How is KFC reducing bias in the hiring process?

First, I think it is very important for all of us - managers, people hiring - that we actively do training on understanding our bias. We all have both conscious and unconscious bias. There’s lots of online courses I’ve taken on LinkedIn, for example, which we give access to all our employees on how to train, understand, and recognise both your conscious and unconscious bias.

The first interview we do is usually with a camera off, so we don’t have influence based on the person’s looks.

Also, what is very nice is we normally have a number of stakeholders involved, so for any recruitment process, we have three or four people working on the role, and at least three people interviewing. We can then compare notes, so it’s not only my own bias, we always have a consensus.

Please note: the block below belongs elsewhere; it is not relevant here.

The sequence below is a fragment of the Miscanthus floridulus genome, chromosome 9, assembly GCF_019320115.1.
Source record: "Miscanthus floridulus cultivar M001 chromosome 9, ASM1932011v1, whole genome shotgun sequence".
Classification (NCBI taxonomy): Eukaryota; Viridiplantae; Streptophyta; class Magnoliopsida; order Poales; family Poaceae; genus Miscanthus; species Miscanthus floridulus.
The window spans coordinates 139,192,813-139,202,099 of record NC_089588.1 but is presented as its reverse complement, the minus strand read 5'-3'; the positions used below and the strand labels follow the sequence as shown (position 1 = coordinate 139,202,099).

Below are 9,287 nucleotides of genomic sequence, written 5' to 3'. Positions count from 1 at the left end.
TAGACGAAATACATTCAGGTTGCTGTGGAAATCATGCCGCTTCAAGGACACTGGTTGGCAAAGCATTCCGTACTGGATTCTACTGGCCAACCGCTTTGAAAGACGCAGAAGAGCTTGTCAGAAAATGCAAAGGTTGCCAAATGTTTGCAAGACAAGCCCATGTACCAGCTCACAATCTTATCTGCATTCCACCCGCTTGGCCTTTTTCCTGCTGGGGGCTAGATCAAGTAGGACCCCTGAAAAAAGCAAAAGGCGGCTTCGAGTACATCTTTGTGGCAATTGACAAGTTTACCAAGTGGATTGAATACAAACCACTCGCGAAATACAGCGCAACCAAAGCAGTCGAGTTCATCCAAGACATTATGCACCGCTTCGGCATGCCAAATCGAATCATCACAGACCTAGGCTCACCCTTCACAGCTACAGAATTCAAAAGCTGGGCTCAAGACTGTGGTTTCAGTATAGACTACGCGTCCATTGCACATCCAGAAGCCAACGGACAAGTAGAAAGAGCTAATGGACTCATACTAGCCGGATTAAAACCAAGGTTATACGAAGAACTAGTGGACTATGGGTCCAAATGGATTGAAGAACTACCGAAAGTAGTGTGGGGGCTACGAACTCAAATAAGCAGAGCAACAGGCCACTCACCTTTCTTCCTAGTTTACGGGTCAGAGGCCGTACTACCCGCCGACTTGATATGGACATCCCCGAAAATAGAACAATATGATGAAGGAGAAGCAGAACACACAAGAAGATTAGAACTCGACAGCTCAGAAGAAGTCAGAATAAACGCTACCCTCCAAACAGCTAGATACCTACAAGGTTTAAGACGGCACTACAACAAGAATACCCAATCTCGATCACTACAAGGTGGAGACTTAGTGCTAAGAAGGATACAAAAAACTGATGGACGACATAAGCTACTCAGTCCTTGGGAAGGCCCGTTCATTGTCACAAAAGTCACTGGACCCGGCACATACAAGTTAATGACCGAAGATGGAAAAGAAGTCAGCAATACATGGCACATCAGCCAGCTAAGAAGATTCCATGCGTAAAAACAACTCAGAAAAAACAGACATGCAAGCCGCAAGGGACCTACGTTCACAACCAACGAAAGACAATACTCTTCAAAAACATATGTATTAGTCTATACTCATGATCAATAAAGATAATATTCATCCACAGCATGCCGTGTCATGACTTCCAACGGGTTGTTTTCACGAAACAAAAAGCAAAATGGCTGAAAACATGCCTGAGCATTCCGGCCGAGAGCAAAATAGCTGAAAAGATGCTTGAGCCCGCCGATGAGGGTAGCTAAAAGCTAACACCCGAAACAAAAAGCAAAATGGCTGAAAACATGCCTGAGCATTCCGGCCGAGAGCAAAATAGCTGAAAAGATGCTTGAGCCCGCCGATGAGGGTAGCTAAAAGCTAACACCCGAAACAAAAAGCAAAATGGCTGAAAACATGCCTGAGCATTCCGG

I personally believe that everybody seems to be much more interesting when I meet them, compared to what the CV could maybe indicate. It’s also nice that, when I have interviewed people, there are usually silent competencies that I might only discover when I talk to people, which they might not highlight in their CVs.

For example, there might be CVs that I will just look at to see if they have relevant work experience or what their level of education is, and I could miss a lot of high potential people. Other times, when I do the interview, I discover they might have a silent competency based on their hobbies, or even just the way they interact and explain things, that they didn’t think were originally relevant for the role.